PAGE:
A Great Excuse for Four Women to Spend a Whole Lot of Money on Men’s Clothes

The fastest way I've ever blown $1200 (plus a photo of some climber dudes that lives on the register at Feathered Friends!)

The fastest way I’ve ever blown $1200 (plus a photo of some climber dudes that lives on the register at Feathered Friends!)

So we’re planning on climbing Denali, which you know by now if you’ve found this blog, and 4 months almost to the day before we leave we’re spending a whole lot of time obsessing over equipment choices and repeatedly spending newly deposited paychecks right down to zero, in pursuit of the “perfect” gear.

Over the weekend our little crew had a five hour prep meeting focused on everything from equipment selection to sled construction and the nailing down of a schedule for our conditioning hikes, plus everything in between.

If you don’t climb then you might not know it, but climbers love gear – love to nerd out over how many ounces it weighs (and whether a few more could be shed by cutting off the sleeping bag safety tags or toothbrush handle), and relish the technicality of it. Many climbers in our organization, the Seattle Mountaineers, can rattle off how many kilonewtons of force a carabiner can support if a climber falls on it lengthwise versus sideways, know how much their backpack weighs to the ounce (and both with and without water in it), and can and will discuss the nuances and breathability of Pertex, Goretex and other proprietary coatings with what can only be described as glee.

We four lady climbers are no different: conversation Sunday afternoon focused on heel lift (the amount your heel slides up or down – a bad thing – in your boot when you take a step up or down) for two pairs of winter mountaineering boots I had just bought in an act of pure, indecisive, (yet still strategic) laziness: the La Sportiva Spantik, and the Koflach Arctic Expe.

My boyfriend and I had spent hours the previous day at Feathered Friends, a climbing equipment store here in Seattle, as I repeatedly and incrementally sized up and down in three different $500+ pairs of boots in three very different styles, looking for that Goldilocks-perfect fit: not too big, nor too small, but juuuust right. Boots that would be snug enough to be warm and avert the dreaded blister-causing heel-lift, structured enough to fit my foot well and protect my ankles, and roomy enough that I’d still be able to wiggle life back into my toes if and when they get cold.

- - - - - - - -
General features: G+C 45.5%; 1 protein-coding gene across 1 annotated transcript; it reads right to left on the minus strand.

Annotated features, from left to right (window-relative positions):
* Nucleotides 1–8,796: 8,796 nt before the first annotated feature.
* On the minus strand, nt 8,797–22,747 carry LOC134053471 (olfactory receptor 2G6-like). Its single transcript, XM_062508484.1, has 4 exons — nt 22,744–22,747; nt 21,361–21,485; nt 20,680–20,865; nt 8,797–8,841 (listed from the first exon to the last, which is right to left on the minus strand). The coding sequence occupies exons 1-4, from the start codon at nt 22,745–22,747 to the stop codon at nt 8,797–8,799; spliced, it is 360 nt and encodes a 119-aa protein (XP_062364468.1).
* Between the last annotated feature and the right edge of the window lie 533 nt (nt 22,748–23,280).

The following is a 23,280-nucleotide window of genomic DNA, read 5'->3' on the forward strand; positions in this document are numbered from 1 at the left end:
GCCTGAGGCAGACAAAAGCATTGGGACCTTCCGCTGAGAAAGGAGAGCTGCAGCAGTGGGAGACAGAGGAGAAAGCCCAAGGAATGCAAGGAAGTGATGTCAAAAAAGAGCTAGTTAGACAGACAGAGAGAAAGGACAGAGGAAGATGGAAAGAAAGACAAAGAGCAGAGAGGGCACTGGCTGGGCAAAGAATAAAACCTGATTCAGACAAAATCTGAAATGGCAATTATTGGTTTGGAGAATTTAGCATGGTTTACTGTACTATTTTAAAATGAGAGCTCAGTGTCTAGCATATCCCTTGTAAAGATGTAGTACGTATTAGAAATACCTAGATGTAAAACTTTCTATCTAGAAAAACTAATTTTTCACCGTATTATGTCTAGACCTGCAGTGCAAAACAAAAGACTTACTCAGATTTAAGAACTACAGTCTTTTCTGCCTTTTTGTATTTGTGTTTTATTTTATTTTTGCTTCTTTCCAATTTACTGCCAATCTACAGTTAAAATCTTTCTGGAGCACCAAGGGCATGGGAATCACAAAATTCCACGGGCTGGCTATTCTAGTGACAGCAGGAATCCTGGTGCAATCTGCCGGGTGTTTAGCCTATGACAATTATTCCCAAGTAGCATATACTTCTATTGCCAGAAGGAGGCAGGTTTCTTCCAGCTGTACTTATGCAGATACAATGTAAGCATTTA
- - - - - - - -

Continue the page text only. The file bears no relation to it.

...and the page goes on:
One after another we tried on the Spantiks and the Koflachs, jamming our heel firmly against the floor to snug it on, lacing up first a slipper inner liner and then a harder, more substantial outer. The Spantiks have an outer layer more like a doubled up traditional backpacking boot (called a “double boot”), whereas the the Koflachs are what is often referred to as “plastics” – a hard plastic shell designed to keep feet warm, and moisture out.

Male and female climbers go through this ritual as they seek to fit their boots in advance of a big climb like Denali, but it’s a bit more of a pain for us lady climbers, as we’re all trying to get a good fit…in men’s boots!

As far as I know, there are no big mountain boots specially built for women, and crafted to fit the narrower heels, lower (total) volume feet, and poorer circulation that are common among women. The women’s gear market has (supposedly) not been robust enough to support them, so women climbers are (literally) out there climbing in men’s shoes.

Leigh Ann models a parka, and my (maybe!) Spantik boots

Leigh Ann models a parka, and my (maybe!) Spantik boots, among several piles full of gear

This is the case for a lot more than just boots, as well. Nothing reminds you that your gender is not really expected to climb high on big mountains like trying on a pair of puffy pants with a (front-facing) pee hole (think of the fly in men’s jeans), or trying on a “small” sized parka (the huge down coat you wear in the evenings and up high) that you absolutely swim in – right down to where it hits and tapers to be too small for you at your hips, anyway, because, oh yeah, you actually have hips!

This is going to be an experience we continue to have as we gear up for Denali, and is one part of what got us started on the idea of writing this blog – it’s hard choosing gear that’s built for a man when you’ve got a womanly frame, and harder still when most of the advice you can find about sizing and choosing your gear on various blogs and websites is written by your slender-hipped, round-heeled, forward-peeing brethren. The Denali Girls is us doing our best to help a sister out. 😉